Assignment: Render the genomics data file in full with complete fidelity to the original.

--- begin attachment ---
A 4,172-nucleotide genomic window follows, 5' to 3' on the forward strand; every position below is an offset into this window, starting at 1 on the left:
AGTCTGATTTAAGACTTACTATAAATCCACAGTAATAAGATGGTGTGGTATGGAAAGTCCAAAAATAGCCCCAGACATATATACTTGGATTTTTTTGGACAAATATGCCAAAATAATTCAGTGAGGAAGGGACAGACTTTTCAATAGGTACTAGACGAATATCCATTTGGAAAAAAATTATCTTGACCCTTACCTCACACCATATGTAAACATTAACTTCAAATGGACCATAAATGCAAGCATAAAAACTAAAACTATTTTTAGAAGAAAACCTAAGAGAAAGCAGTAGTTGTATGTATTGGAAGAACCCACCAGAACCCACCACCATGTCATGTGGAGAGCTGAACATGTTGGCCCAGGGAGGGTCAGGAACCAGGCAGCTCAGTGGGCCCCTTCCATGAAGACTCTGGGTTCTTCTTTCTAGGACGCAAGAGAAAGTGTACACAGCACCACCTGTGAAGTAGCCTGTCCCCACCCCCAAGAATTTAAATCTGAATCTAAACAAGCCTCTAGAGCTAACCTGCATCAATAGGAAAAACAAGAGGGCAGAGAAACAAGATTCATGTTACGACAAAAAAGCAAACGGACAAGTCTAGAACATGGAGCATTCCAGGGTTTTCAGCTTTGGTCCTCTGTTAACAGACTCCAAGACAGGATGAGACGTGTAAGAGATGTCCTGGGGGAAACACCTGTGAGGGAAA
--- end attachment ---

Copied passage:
A 4,172-nucleotide genomic window follows, 5' to 3' on the forward strand; every position below is an offset into this window, starting at 1 on the left:
AGTCTGATTTAAGACTTACTATAAATCCACAGTAATAAGATGGTGTGGTATGGAAAGTCCAAAAATAGCCCCAGACATATATACTTGGATTTTTTTGGACAAATATGCCAAAATAATTCAGTGAGGAAGGGACAGACTTTTCAATAGGTACTAGACGAATATCCATTTGGAAAAAAATTATCTTGACCCTTACCTCACACCATATGTAAACATTAACTTCAAATGGACCATAAATGCAAGCATAAAAACTAAAACTATTTTTAGAAGAAAACCTAAGAGAAAGCAGTAGTTGTATGTATTGGAAGAACCCACCAGAACCCACCACCATGTCATGTGGAGAGCTGAACATGTTGGCCCAGGGAGGGTCAGGAACCAGGCAGCTCAGTGGGCCCCTTCCATGAAGACTCTGGGTTCTTCTTTCTAGGACGCAAGAGAAAGTGTACACAGCACCACCTGTGAAGTAGCCTGTCCCCACCCCCAAGAATTTAAATCTGAATCTAAACAAGCCTCTAGAGCTAACCTGCATCAATAGGAAAAACAAGAGGGCAGAGAAACAAGATTCATGTTACGACAAAAAAGCAAACGGACAAGTCTAGAACATGGAGCATTCCAGGGTTTTCAGCTTTGGTCCTCTGTTAACAGACTCCAAGACAGGATGAGACGTGTAAGAGATGTCCTGGGGGAAACACCTGTGAGGGAAA